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Welcome back to the final article in this series. Last time, we covered some of the most common problems you encounter when scaling your agency from “small” (5 or fewer employees) to “boutique” (10-15 employees), and how you can avoid them. If you missed that instalment, you can check it out here.
This week, we’re going to look at the next stage in the process – moving from “boutique” to “medium” (10-15 employees to 25-30 employees). Just like the last stage, there are certain challenges that routinely crop up as you start to add more employees into the mix. Let’s examine those issues in more detail.
Scaling your agency from 15 employees to 25-30 employees is not as simple as stacking more and more people on top of existing infrastructure. As we discussed last week, a dysfunctional foundation will collapse when it’s put under too much stress. Similarly, if your agency doesn’t run well when it’s small, it’s unlikely that things will improve as you get bigger.
However, the single biggest issue that holds back agencies looking to make the leap from boutique to medium-sized isn’t infrastructure. If you focused on putting the right systems & processes in place earlier on in the process, you should find that most of your systems scale up readily to accommodate new employees. Sure, there may be some hiccups, but overall, intelligent design and selection of your internal processes will serve you well.
Anything you neglected to reinforce earlier on (e.g. IT systems, finances, communication) may come back to bite you here, so make sure to take the time to strengthen these systems now, before they can cause real problems.
Neglected system upgrades notwithstanding, the principal obstacle you must overcome at this stage relates to skills.
When scaling your business from solo to small, you had to grapple with making your first hire. Here, you had to make good choices and bring on employees that possessed the skills your agency needed.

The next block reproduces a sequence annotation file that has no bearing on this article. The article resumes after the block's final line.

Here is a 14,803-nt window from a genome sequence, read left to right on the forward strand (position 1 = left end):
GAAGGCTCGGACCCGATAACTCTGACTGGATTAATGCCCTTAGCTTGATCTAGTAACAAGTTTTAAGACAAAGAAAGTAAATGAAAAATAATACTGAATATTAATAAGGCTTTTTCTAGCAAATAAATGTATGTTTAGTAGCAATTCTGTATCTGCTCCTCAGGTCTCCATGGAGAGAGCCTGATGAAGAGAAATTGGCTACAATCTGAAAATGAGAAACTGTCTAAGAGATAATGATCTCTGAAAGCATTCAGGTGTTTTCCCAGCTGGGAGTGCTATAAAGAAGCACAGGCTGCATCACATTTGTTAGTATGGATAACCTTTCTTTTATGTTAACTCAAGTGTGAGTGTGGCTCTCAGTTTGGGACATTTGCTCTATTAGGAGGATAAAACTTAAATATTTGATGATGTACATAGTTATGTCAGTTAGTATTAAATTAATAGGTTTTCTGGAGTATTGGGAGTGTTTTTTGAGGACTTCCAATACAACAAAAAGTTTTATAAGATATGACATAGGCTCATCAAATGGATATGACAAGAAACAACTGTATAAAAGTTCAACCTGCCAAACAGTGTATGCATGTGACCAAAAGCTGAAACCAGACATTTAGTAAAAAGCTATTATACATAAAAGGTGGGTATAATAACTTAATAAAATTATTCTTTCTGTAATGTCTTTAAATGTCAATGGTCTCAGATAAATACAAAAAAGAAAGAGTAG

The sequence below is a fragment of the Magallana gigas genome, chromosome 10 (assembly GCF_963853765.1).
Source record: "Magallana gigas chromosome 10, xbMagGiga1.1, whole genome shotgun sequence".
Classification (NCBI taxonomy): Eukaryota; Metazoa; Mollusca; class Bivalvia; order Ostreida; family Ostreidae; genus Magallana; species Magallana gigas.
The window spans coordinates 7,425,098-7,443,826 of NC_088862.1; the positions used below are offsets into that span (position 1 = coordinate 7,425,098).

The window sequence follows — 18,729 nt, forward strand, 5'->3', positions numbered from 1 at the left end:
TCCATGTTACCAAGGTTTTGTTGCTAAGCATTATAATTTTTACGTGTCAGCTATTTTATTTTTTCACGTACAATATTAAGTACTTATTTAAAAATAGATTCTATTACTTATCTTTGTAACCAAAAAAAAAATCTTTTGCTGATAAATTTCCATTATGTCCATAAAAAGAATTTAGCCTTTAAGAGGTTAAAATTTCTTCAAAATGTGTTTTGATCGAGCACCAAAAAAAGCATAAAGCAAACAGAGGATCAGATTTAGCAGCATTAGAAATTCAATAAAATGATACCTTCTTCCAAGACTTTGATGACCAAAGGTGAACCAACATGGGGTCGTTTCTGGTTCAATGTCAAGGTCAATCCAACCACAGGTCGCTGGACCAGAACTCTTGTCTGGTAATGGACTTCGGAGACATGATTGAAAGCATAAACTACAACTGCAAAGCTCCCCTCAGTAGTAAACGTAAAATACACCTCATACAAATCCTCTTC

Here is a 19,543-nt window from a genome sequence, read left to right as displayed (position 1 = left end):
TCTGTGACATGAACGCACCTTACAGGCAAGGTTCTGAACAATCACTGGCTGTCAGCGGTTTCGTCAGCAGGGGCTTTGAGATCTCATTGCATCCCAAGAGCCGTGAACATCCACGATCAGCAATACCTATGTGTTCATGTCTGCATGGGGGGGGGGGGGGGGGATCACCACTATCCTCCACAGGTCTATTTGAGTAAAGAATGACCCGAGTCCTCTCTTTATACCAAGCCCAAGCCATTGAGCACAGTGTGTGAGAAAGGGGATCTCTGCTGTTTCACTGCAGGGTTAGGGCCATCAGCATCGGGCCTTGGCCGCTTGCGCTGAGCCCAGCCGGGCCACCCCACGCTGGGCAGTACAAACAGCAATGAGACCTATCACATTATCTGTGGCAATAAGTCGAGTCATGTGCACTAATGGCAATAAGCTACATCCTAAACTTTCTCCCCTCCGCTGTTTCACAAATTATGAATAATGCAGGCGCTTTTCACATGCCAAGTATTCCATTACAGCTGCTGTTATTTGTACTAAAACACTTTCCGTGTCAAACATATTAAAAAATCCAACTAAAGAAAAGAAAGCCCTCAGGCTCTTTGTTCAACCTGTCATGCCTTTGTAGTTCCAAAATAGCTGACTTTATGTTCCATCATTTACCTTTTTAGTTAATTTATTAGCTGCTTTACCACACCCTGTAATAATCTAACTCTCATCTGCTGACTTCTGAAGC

As you continued to scale your business from small to boutique, your attention shifted away from people and onto systems. Making good hires was still important, but you also had to ensure that your infrastructure was robust enough to sustain your growing operations.
And now that you’re looking to scale from boutique to medium, your focus returns to people. But it’s quite possible that the skills you need at this stage in the journey are different from those you needed earlier on.
Many agencies are top-heavy when they start out. If you have multiple owners, it’s likely that you’re all doing a substantial amount of work. When you take on a few employees, the work starts to get more dispersed and your time frees up. The top-heaviness of the agency decreases as more and more lower-level employees join the ranks. However, this leads to a growing gap between top management (i.e. you and the other owners) and junior staff.
This gap can cause problems, particularly as you endeavour to scale your business further. Making strategic business decisions and focusing on the future of your agency requires the space to do so – breathing room from the everyday hustle and bustle of managing operations. Without being able to safely delegate your duties, it can be hard to get this time to work on the future. And this can be compounded by the fact that your key clients all expect YOU to be working on their account!